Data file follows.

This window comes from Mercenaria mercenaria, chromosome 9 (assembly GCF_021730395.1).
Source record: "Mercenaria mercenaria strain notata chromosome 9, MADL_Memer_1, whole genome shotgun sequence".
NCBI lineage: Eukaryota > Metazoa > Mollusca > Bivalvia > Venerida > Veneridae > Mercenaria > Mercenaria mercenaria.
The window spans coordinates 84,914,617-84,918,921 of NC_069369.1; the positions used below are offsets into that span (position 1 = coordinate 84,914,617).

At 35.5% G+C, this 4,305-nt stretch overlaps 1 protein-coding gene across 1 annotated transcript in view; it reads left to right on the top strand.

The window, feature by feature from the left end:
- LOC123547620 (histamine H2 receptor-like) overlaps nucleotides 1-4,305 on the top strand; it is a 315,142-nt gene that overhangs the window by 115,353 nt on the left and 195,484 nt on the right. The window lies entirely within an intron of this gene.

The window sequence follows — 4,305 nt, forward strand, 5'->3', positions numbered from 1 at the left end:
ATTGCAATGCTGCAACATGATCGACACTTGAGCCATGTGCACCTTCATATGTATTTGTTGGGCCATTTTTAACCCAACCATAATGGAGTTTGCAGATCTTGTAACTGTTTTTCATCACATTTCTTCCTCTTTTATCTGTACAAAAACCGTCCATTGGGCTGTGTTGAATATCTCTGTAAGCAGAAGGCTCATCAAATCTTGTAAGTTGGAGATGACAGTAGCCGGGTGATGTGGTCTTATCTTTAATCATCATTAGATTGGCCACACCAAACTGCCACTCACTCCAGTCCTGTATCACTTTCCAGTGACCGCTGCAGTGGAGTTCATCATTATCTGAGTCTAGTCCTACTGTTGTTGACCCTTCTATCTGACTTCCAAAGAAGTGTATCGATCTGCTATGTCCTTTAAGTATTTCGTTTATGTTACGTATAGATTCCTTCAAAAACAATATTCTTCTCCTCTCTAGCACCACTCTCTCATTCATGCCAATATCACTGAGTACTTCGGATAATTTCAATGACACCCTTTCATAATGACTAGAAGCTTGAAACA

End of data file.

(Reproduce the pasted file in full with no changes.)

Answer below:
This window comes from Mercenaria mercenaria, chromosome 9 (assembly GCF_021730395.1).
Source record: "Mercenaria mercenaria strain notata chromosome 9, MADL_Memer_1, whole genome shotgun sequence".
NCBI lineage: Eukaryota > Metazoa > Mollusca > Bivalvia > Venerida > Veneridae > Mercenaria > Mercenaria mercenaria.
The window spans coordinates 84,914,617-84,918,921 of NC_069369.1; the positions used below are offsets into that span (position 1 = coordinate 84,914,617).

At 35.5% G+C, this 4,305-nt stretch overlaps 1 protein-coding gene across 1 annotated transcript in view; it reads left to right on the top strand.

The window, feature by feature from the left end:
- LOC123547620 (histamine H2 receptor-like) overlaps nucleotides 1-4,305 on the top strand; it is a 315,142-nt gene that overhangs the window by 115,353 nt on the left and 195,484 nt on the right. The window lies entirely within an intron of this gene.

The window sequence follows — 4,305 nt, forward strand, 5'->3', positions numbered from 1 at the left end:
ATTGCAATGCTGCAACATGATCGACACTTGAGCCATGTGCACCTTCATATGTATTTGTTGGGCCATTTTTAACCCAACCATAATGGAGTTTGCAGATCTTGTAACTGTTTTTCATCACATTTCTTCCTCTTTTATCTGTACAAAAACCGTCCATTGGGCTGTGTTGAATATCTCTGTAAGCAGAAGGCTCATCAAATCTTGTAAGTTGGAGATGACAGTAGCCGGGTGATGTGGTCTTATCTTTAATCATCATTAGATTGGCCACACCAAACTGCCACTCACTCCAGTCCTGTATCACTTTCCAGTGACCGCTGCAGTGGAGTTCATCATTATCTGAGTCTAGTCCTACTGTTGTTGACCCTTCTATCTGACTTCCAAAGAAGTGTATCGATCTGCTATGTCCTTTAAGTATTTCGTTTATGTTACGTATAGATTCCTTCAAAAACAATATTCTTCTCCTCTCTAGCACCACTCTCTCATTCATGCCAATATCACTGAGTACTTCGGATAATTTCAATGACACCCTTTCATAATGACTAGAAGCTTGAAACA